Tajfel, are groups within society and include family, friends, social class,
etc (Stets and Burke 228). The social identity theory argues that an individual
is reflexive. This means that humans can classify themselves in relation to
social categories (Stets and Burke 224). They recognize certain categories by someone’s
performance of it. By performance Stets and Burke mean that men and women are
expected to follow distinct gender stereotypes. Someone then performs an
identity, or a certain role within society (225). Behaviour traditionally
associated with women is for instance being emotional, motherly, homely and gentle
(Thomas 248). Masculinity is traditionally associated with courage,
independence and being strong (Thomas 248). Hence, in order to be associated
with a particular group in society, someone is expected to show a certain
behaviour that corresponds with that of the group. The psyche, as defined by
Freud, makes sure individuals conform to these societal norms by mediating
between an individual’s true identity and its expected identity (Lapsley and Stey
1; McLeod 1). Humans are therefore interdependent in the process of identity
construction and understanding of the self, as they rely largely on societal
norms and expectations of behaviour.

However, the social identity theory
is dated, and it is argued that these set patterns of gender behaviour and
characteristics are changing in modern society (Auster and Ohm 500). Auster and
Ohm argue that characteristics of masculinity and femininity changed in the
1970s. An important factor in this shift is women’s emancipation. This made
that women, but also men “are found in a wider variety of positions and roles,
and display a greater repertoire of behavioural traits” (Auster and Ohm 500).
Gauntlett argues that in the modern Western world, gender has become a mix of
equal and unequal. He also states that women more often reject traditional ideas
regarding their gender role and that sexual equality is widely supported (8).
The shift gender roles are currently undergoing make that characteristics may
even overlap at some points (10). In his work Media, Gender and Identity published in 2002, Gauntlett stresses the importance of the media in the
construction and understanding of identity. These days, the media widely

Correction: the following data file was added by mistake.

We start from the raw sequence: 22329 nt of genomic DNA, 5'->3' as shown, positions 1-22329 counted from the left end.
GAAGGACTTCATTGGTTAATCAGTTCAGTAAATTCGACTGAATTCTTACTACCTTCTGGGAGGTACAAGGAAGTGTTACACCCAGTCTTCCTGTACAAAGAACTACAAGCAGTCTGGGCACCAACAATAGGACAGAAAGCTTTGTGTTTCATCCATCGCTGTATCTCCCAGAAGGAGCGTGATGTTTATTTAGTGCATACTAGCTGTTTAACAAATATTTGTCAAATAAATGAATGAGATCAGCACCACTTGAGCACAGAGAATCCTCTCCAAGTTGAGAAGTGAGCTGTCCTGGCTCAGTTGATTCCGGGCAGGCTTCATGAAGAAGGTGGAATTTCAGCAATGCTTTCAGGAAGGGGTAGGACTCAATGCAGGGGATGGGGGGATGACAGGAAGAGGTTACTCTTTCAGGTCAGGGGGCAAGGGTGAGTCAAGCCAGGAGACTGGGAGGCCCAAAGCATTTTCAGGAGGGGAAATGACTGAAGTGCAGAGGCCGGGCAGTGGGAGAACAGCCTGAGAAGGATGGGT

represents different images of men, women and sexuality. Gaunlett argues that
role models represented in the media have changed and that television soaps now
represent lesbian and gay characters so the audience can “get to know”
non-mainstream identities (187). A growing tolerance towards the queer
community is one of the many positive consequences of this representation of
gay characters in the media. For newer generations, the step to coming-out or
performing an identity that does not resemble traditional norms of masculinity
or femininity, may therefore be less frightening than it was years ago.
Gauntlett states that “modern women are not generally bothered about fitting
their identity within the identity of femininity” (12). He argues that
traditional gender norms are associated with the past and that both men and
women are freer to associate themselves with a gender that crosses these
traditional lines (12).

mentioned before, gender and sexuality in relation to identity construction are
central themes in Fun Home. In Fun Home, Alison Bechdel discusses the
story of her childhood, and how her growing-up has made her into the person she
is today. Since the memoir, written by Bechdel, is about herself, the names
Alison and Bechdel will be used interchangeably in this paper, but refer to the
same person. Through the memoir, Bechdel discusses events from her childhood which were important
in her process of self-exploration.
She also discusses people who were important in her journey, and puts special
focus on the story of her father. The memoir can be understood as a
bildungsroman as it discusses the authors’ psychological journey of
self-exploration (Herman 199). Alison was born into the Bechdel family in the 1960s and she
belongs to groups such as middle-class white Americans, teenagers, students and
the queer community. Biologically she also belongs to the female sex, however
growing up, she finds that she does not identify with its stereotypical norms